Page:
but valuations are continually being demanded for tax and other purposes. Accepted price
levels for works of art are established by the interplay between auctioneers and dealers.
(Public auctions are generally attended by large groups of interested dealers.) A market
for art exists simply because most people take natural pleasure in possessing beautiful
things. In fact, Payson advises beginners to concentrate on their own likes and dislikes
as opposed to value potential.
"When you start collecting art, you shouldnt
think about the investment potential in it. Buy it because you like it," Payson says.
A market for art is created the moment two people wants to
possess the same work of art. A middleman, usually an auctioneer or dealer, then comes on
the scene to determine which of the two parties is prepared to pay the higher price.
Fine art is becoming more and more a part of the public
psyche. There are art galleries and art stores, books on art, magazine devoted to every
facet of the subject, newspapers with art sections and now, even a cable TV station. The
overall demand for artwork is booming.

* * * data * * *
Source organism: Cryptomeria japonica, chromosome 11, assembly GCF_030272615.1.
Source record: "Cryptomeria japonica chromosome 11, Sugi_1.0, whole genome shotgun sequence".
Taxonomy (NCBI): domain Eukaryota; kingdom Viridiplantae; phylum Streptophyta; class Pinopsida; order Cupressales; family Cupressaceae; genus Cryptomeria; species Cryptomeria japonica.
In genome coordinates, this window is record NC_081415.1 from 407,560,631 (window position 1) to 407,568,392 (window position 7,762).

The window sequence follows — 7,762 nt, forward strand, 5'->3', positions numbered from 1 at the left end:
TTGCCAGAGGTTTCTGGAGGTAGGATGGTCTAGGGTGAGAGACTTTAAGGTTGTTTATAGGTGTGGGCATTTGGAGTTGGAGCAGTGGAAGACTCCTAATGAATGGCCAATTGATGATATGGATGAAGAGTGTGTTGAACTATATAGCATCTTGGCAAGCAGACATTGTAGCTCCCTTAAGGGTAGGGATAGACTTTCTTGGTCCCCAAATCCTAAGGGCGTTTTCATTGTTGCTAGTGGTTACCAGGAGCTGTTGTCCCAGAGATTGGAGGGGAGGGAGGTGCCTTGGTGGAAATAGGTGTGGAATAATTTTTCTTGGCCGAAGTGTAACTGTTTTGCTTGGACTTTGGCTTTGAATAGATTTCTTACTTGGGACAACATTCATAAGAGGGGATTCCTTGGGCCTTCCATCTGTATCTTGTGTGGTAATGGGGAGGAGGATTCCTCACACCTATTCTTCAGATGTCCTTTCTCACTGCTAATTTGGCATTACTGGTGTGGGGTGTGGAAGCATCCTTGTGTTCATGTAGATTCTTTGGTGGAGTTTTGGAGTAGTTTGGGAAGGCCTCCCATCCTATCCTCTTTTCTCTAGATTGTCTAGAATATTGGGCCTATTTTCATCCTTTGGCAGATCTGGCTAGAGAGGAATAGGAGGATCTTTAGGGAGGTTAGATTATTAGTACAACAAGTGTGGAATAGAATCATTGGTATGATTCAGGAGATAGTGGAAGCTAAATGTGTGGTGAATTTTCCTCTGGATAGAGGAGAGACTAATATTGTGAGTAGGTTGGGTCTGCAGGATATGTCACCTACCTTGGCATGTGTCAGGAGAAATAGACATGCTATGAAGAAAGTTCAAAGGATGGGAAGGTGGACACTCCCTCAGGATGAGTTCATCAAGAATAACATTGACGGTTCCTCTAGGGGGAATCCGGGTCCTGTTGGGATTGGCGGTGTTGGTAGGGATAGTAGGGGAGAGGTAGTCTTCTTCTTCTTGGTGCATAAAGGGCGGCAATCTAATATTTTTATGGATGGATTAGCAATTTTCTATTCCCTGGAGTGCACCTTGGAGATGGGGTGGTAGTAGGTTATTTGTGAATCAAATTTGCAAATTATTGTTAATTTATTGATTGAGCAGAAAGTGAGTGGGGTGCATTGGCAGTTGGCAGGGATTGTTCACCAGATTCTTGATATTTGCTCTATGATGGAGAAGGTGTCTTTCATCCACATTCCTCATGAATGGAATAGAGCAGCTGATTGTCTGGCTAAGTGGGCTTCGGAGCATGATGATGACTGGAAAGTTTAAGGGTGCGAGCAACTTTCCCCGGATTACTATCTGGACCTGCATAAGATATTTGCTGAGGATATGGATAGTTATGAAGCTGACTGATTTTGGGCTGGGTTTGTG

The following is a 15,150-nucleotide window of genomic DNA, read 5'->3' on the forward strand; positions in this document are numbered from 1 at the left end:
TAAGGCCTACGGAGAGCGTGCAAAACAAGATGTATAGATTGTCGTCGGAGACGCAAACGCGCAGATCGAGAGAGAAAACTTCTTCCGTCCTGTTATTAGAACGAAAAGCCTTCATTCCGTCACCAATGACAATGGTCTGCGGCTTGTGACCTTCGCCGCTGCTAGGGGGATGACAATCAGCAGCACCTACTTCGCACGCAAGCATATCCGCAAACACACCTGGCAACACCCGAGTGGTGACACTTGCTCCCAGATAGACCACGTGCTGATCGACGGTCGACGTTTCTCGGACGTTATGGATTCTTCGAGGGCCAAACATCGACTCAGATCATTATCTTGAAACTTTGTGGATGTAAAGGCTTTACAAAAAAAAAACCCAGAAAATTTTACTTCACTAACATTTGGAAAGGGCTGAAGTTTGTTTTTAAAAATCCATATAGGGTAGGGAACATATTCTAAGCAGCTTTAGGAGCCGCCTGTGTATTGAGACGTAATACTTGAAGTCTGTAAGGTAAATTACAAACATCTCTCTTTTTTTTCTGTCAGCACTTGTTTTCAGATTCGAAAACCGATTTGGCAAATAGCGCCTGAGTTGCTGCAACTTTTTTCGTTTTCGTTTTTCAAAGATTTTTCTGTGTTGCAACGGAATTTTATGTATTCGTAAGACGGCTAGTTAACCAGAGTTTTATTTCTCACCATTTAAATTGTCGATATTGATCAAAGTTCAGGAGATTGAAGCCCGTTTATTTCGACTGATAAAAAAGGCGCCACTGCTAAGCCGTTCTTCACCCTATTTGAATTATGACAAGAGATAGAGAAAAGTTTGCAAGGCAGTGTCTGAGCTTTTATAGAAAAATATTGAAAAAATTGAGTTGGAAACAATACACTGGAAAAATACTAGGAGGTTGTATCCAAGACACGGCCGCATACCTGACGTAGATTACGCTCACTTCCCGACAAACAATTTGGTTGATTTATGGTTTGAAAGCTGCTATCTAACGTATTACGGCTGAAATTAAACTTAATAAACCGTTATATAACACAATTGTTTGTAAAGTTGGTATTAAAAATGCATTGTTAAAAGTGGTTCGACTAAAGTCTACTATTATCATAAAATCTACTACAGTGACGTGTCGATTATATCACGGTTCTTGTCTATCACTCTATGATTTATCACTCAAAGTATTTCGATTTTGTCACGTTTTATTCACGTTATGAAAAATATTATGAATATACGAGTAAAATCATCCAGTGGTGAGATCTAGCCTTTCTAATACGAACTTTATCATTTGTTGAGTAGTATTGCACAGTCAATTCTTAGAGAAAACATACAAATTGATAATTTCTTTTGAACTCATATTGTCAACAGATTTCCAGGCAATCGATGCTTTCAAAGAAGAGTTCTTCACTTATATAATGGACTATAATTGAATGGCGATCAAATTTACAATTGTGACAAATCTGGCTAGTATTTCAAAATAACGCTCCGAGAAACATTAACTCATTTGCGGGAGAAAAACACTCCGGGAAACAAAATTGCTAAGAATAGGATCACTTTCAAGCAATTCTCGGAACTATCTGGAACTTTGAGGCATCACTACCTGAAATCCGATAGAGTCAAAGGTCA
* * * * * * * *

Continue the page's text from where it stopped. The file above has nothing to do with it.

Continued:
Another factor on the demand side of the art market is the
influence of the schools of investment in vogue at a given time. Those watching the
financial transactions of the wealthy follow art investment trends, adding to the demand
for works by particular artists.
On the supply side, the supply of fine artwork is
absolutely limited. With notable exceptions like Jasper Johns, investment-quality artwork
generally implies a dead artist. As more of this limited supply is purchased, there is
progressively less available for sale. So, the remaining demand must be satisfied out of
this limited and now-decreased supply.
It looks like the perfect investment: An increasing demand
coupled with an absolutely limited supply. Now, add to that the prosperity of the
1980s and you will begin to understand the attraction of the art market.
This period of plenty has created surplus funds for an
increasing segment of the population. Stock market yields have been low overall, making
this market progressively less attractive to the individual investor. Art, as an
alternative investment, is not being overlooked.
"Collecting art for the purpose of investment must be
carefully considered. Were talking about a long-term investment," Payson
explains. "Art buys can be a hedge against inflation, but you must understand that
most appreciation occurs over time."
Payson began his collection at 21 years of age when he fell
in love with a painting and bought it. His mother, Joan Whitney Payson, was even younger
when she started collecting at age 19. It was Mrs. Payson who acquired "Irises"
at an auction in 1947 through the guidance of a private dealer, Carman Messmore-Knoedler.
She paid $80,000. Legend has it that Mrs. Payson thought the price tag was too high. It
was Messmore who encouraged her to make the purchase by teasing, "Now Joan,
dont be so stingy!" (By the way, "Irises" first sold for 250 francs
"You can see why it is very important to like the art